President Joe Biden has set a lot of records since last year -- all of them bad. He added another one Monday when the United States hit the highest price of gas per gallon ever. Topping the record of $4.11 from his old boss, Barack Obama, Biden has the dubious distinction of presiding yet over another crisis: the collapse of America's energy independence.
Maybe, some speculate, that's why he was so reluctant to ban Russian oil and gas. Under his administration, the U.S. was taking in 40 percent more Russian crude oil than at any time under Donald Trump. Taking those imports off the table would make the pain at the pump even worse, he knew, which is probably why he was frantically trying to stop Congress from passing a bill forcing his hand on our Russian supply. And yet, the anti-Putin sentiment is so strong in both parties that even House Speaker Nancy Pelosi (D-Calif.) rebuffed Biden. "Pelosi was not moved by [the White House's] arguments," sources told Fox News. When the president himself called Pelosi on Monday night, she refused to budge -- forcing Biden to announce an end to Russian oil, gas, and energy imports.
The decision took longer than it should have, members of both parties complained, and when the president finally did act, he took great measures to deflect any blame it might cause. "It's simply not true that my administration or policies are holding back domestic energy production. That's simply not true," Biden claimed, despite canceling the construction of the Keystone pipeline the minute he stepped into the Oval Office. "We're approaching record levels of oil and gas production in the United States," the president argued, "... The oil and gas industry has millions of acres leased. They have 9,000 permits to drill now. They could be drilling right now, yesterday, last week, last year."
According to Rep. August Pfluger (R-Texas), whose district is in the heart of America's oil country, that's simply not true. "The production is... actually a really good level," he agreed. "But the problem is that... there are plenty of pipelines that the Biden administration has refused to certify. They've weaponized some of the agencies and departments and they won't certify them... We need to cut the red tape and start planning and permitting export terminals in this country. That will take several years. I mean, you have to imagine that's two to three years from the time that you say, 'Yes, we're going to do it' to the time that it actually gets built, maybe even longer. So, reversing course is a step by step process, but we need to take that first and most important step right now."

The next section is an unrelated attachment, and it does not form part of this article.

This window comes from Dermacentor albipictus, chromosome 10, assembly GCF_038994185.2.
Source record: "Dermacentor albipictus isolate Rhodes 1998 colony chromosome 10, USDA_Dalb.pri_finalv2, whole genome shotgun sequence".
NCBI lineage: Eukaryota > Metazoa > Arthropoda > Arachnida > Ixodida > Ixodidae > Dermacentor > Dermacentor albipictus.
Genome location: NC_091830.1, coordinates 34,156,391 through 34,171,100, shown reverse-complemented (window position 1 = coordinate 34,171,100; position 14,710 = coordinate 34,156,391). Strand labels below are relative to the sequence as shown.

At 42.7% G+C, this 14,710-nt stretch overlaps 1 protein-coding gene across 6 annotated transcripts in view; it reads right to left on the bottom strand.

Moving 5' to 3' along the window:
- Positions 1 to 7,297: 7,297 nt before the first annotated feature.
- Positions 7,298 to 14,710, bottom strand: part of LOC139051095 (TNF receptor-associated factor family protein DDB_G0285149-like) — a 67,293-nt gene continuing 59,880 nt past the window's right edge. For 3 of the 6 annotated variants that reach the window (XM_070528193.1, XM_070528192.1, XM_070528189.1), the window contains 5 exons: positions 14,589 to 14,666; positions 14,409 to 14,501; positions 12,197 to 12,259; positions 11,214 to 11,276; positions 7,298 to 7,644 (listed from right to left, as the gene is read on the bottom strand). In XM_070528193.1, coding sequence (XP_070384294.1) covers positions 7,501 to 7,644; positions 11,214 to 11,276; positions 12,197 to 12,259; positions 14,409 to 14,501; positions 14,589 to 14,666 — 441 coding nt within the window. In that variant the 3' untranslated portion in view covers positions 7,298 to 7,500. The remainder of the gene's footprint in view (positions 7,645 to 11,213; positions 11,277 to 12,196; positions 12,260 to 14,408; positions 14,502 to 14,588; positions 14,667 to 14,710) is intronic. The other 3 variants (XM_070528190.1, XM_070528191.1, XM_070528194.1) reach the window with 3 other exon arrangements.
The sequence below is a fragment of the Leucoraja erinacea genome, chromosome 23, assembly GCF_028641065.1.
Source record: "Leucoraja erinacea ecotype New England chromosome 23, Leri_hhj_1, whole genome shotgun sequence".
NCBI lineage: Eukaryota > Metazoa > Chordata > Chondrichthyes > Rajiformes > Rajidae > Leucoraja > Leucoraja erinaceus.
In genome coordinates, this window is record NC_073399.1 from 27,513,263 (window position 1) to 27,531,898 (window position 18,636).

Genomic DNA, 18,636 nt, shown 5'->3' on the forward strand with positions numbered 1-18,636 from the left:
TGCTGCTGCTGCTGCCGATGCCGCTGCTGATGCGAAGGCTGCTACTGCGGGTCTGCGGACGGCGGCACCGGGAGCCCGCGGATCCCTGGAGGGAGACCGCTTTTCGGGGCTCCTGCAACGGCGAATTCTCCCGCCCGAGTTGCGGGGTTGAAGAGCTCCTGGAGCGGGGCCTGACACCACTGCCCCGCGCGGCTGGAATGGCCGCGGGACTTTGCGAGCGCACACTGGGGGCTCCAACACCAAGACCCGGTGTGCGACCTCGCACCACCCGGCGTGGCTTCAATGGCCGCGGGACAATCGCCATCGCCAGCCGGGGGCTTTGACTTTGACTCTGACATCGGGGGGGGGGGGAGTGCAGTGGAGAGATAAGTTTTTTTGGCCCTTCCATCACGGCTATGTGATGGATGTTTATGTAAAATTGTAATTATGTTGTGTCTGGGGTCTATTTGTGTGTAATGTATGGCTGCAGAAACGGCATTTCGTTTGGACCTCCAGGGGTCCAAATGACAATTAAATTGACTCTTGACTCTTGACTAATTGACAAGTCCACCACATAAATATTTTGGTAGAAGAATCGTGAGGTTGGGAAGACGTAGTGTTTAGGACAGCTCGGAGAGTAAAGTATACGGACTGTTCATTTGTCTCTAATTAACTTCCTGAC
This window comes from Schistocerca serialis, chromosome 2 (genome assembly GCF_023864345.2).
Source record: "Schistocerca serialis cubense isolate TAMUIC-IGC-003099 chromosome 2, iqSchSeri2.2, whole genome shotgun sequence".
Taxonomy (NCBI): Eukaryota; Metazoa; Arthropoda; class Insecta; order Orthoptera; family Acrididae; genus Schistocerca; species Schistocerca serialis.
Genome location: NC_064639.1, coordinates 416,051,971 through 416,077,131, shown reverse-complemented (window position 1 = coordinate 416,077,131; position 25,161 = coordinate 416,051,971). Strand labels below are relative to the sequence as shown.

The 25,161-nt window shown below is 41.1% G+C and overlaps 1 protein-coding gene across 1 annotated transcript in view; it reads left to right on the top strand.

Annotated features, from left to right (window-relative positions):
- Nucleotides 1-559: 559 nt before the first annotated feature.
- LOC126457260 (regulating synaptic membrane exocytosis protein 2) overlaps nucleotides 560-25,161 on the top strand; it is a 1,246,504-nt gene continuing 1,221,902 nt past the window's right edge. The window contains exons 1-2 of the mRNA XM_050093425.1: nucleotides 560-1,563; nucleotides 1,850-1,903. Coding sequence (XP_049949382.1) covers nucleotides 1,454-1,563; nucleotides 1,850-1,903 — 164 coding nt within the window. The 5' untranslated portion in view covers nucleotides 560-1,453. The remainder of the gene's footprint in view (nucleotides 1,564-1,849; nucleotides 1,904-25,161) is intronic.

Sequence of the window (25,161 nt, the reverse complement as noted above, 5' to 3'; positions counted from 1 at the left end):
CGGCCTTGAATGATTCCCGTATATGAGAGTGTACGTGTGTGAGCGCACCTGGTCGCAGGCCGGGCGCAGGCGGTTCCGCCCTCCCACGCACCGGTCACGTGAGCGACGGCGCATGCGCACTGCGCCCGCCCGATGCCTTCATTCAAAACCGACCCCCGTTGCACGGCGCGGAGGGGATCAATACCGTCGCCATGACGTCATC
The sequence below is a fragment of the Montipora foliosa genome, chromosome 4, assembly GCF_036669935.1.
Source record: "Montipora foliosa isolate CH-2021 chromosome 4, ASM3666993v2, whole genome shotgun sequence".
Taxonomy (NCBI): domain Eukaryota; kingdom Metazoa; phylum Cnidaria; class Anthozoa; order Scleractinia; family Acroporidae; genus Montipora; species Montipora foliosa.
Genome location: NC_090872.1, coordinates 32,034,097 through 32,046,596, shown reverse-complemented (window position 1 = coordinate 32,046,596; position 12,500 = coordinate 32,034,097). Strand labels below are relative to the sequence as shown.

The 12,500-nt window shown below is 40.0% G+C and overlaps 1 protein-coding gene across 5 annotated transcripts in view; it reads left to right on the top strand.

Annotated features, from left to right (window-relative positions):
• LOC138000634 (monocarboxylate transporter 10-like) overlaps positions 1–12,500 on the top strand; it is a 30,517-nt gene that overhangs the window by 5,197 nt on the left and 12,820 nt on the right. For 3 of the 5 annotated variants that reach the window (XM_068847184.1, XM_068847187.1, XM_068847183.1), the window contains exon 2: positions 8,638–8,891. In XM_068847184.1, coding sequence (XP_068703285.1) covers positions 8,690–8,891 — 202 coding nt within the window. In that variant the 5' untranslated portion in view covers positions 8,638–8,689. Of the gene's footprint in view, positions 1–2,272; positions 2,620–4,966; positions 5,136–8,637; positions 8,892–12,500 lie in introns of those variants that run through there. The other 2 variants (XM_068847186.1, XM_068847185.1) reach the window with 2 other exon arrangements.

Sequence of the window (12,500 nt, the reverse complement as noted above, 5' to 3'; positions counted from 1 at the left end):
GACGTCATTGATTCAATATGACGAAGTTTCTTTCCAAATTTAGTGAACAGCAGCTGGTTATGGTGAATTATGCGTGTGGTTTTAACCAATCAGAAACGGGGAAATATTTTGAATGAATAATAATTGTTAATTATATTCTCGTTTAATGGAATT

And the reality is, Biden hasn't shown the slightest indication that he's willing to take that step. Beholding to his Green New Deal fanatics, he hasn't considered a single viable solution to this oil crisis. Instead, he's suggested taking America's business to other bad actors in Venezuela and Saudi Arabia -- which to Pfluger, who understands our capacity, is absolutely astonishing.
"At what point in time is the administration going to learn the lesson?" he demanded to know on "Washington Watch." "We don't need Iranian oil, Russian oil... We have what we need right here, and we can do the job better and cleaner than anybody else." Pfluger said he was in Ukraine with a congressional delegation a few weeks ago and had a sobering conversation with President Volodymyr Zelensky. "He said he didn't believe that we would be in this situation if the Nord Stream project did not exist. I mean, think about what that statement is -- that energy security is such a degree of national security that the president of Ukraine did not think that we would be in a situation that his country would be invaded by Putin."
Pfluger's bill, the Midland over Moscow Act, would put America's focus back on domestic production and cut the red tape that keeps us from sending our oil to the world. "We don't need to be brokering deals with Iran or Venezuela or any other malign actor. We've got what we have right here. We need to focus on domestic energy production. That's what Midland over Moscow represents."
Other countries are begging for that sort of leadership from America. Alberta's premier, Jason Kenney, told the press this week, "... [I]nstead of going cap in hand to the Venezuela, Saudi, and Iranian dictatorships to replace Russian conflict oil, we could turn this around, I believe in less than a year," he argued. "If the United States is serious about this, they could come back and help us build Keystone XL. If President Biden had not vetoed that project, it would be done later this year -- 840,000 barrels of democratic energy that could have displaced the 600,000-plus barrels of Russian conflict oil that's filled with the blood of Ukrainians."